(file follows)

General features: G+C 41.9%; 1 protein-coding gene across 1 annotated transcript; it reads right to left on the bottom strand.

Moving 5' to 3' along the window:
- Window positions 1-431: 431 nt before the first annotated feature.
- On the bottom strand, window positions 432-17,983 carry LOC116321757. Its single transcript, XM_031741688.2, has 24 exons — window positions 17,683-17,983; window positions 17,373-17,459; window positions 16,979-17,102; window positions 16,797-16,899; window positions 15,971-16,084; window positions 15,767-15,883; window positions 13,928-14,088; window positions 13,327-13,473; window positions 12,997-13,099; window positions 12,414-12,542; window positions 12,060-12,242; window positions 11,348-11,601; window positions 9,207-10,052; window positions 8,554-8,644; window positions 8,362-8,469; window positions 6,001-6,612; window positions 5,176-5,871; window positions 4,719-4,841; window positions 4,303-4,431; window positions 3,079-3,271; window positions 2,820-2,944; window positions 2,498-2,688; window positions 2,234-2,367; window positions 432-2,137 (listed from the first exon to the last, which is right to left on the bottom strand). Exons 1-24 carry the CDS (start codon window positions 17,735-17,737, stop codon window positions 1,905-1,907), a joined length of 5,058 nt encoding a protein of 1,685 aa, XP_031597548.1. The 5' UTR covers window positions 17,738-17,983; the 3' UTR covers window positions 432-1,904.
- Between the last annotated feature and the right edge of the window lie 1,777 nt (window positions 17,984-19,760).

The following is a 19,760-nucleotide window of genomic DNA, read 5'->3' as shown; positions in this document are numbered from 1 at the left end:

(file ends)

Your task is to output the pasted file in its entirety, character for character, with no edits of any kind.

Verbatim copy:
General features: G+C 41.9%; 1 protein-coding gene across 1 annotated transcript; it reads right to left on the bottom strand.

Moving 5' to 3' along the window:
- Window positions 1-431: 431 nt before the first annotated feature.
- On the bottom strand, window positions 432-17,983 carry LOC116321757. Its single transcript, XM_031741688.2, has 24 exons — window positions 17,683-17,983; window positions 17,373-17,459; window positions 16,979-17,102; window positions 16,797-16,899; window positions 15,971-16,084; window positions 15,767-15,883; window positions 13,928-14,088; window positions 13,327-13,473; window positions 12,997-13,099; window positions 12,414-12,542; window positions 12,060-12,242; window positions 11,348-11,601; window positions 9,207-10,052; window positions 8,554-8,644; window positions 8,362-8,469; window positions 6,001-6,612; window positions 5,176-5,871; window positions 4,719-4,841; window positions 4,303-4,431; window positions 3,079-3,271; window positions 2,820-2,944; window positions 2,498-2,688; window positions 2,234-2,367; window positions 432-2,137 (listed from the first exon to the last, which is right to left on the bottom strand). Exons 1-24 carry the CDS (start codon window positions 17,735-17,737, stop codon window positions 1,905-1,907), a joined length of 5,058 nt encoding a protein of 1,685 aa, XP_031597548.1. The 5' UTR covers window positions 17,738-17,983; the 3' UTR covers window positions 432-1,904.
- Between the last annotated feature and the right edge of the window lie 1,777 nt (window positions 17,984-19,760).

The following is a 19,760-nucleotide window of genomic DNA, read 5'->3' as shown; positions in this document are numbered from 1 at the left end: